The justice system recognizes juvenile delinquency as a separate sector within the criminal justice system. Regardless of the crime, a juvenile is considered to be still developing and, for this reason, is treated differently from an adult. Specializing in this area of criminal justice will allow you to influence the lives of juvenile delinquents and encourage a better future for children and adolescents who have committed crimes. As a juvenile justice student, you’ll learn about the differences between juvenile and adult justice systems, and how the juvenile justice system woks to reform troubled youth.
Online Juvenile Justice Degrees
Juvenile justice courses are part of most online criminal justice degree programs. Almost any online bachelor’s, master’s or even associate’s program will offer classwork related to juvenile issues. With a juvenile justice degree, you will further delve into this specialty to understand how juvenile offenders are managed in the criminal justice system.
A bachelor of science in criminal justice with a specialization in juvenile justice is recommended for students interested in developing a career in juvenile justice. This type of program is designed for students who want to have a positive impact on the lives of children and teenagers.
Juvenile Justice Careers
The field of juvenile justice can be a rewarding, stable career with plentiful job opportunities, above average pay, and the ability to serve juvenile offenders who need counseling to avoid more trouble in the future. Though it is sometimes difficult to work with troubled youth, juvenile justice professionals enjoy the unique opportunity to have a positive impact on the lives of troubled children and adolescents.
As organizations continue to develop new ways to reduce crime and predict trouble before it starts, juvenile offenders still persist. But those working in juvenile justice can help. There will always be a need for juvenile justice professionals who can provide correction and guidance for troubled youth.
Professionals with a bachelor’s degree in juvenile justice usually work as correctional or probation officers for state or local governments. This degree may also be used to become a juvenile justice counselor, though additional education or specialization in psychology or sociology may be needed. Other options include mediators and arbitrators, alternative sentencing specialists, parole specialists, corrections program supervisors, social workers, and justice program specialists.
According to the Bureau of Labor Statistics, probation officers and correctional treatment specialists earned an average salary of $61,900 and child social workers earned an average salary of $52,370 as of May 2020.
Both professions are projected to grow in the coming years, thereby creating favorable career opportunities for both aspiring and practicing professionals. Between 2019 and 2029, the number of jobs among probation officers and correctional treatment specialists is projected to increase by 4%, while the number of child social workers jobs is projected to increase by 12%.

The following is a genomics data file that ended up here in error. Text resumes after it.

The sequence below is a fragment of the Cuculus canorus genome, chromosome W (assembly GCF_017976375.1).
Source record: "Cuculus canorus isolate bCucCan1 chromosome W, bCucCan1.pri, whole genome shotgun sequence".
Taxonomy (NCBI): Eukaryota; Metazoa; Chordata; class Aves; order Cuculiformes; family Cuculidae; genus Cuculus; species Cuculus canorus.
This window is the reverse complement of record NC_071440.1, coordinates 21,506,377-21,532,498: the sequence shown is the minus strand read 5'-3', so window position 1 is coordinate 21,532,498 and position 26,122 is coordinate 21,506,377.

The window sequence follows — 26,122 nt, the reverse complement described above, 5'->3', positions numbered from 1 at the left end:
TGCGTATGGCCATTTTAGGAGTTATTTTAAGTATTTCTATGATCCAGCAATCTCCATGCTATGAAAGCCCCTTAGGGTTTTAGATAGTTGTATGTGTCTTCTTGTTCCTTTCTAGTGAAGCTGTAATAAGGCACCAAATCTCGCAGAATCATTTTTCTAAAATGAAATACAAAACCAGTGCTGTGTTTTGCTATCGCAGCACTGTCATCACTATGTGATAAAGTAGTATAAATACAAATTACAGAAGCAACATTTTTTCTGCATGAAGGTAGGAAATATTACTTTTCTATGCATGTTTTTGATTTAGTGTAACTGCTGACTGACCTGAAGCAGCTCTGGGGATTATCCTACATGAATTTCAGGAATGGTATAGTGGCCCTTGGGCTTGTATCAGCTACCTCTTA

May 2020 Bureau of Labor Statistics salary and job market trends for probation officers and correctional treatment specialists and child, family, and school social workers. Figures represent national data, not school specific information. Conditions in your area may vary. Data accessed June 2021.
National job growth projections for probation officers and correctional treatment specialists and child, family, and school social workers sourced from the U.S. Department of Labor-sponsored O*Net database (2019-2029).
Common Juvenile Justice Degree Courses
Learning how to correct juvenile offenders is no easy task — and it requires a special person to help troubled youth turn their lives around. That’s why the curriculum for juvenile justice is so specialized, and often more challenging than that of regular criminal justice courses. Your juvenile justice degree will likely include courses such as:
- Youth Crime Problems: Students will study issues surrounding youth crime and juvenile justice. The issues revolve around policies, procedures and delinquency prevention programs.
- Social Science Research Methods: Students will be exposed to a broad introduction to surveys, case studies and experiments in the social sciences.
- Crimes Against Children: This course focuses on criminal activity targeting children, including physical and sexual abuse, neglect, and kidnapping. Special attention is given to the dynamics between the victim and offender.
- Juvenile Justice System: This class examines the juvenile justice system and its differences from the adult system, with a review of hearings, due process standards and constitutional mandates.Students are exposed to a historical summary of the juvenile court philosophy along with the procedural disposition and types of punishment appropriate for juveniles.
Earn Your Juvenile Justice Degree Online
Take the first step in making a difference in the lives of juvenile offenders. Start your online juvenile justice degree today.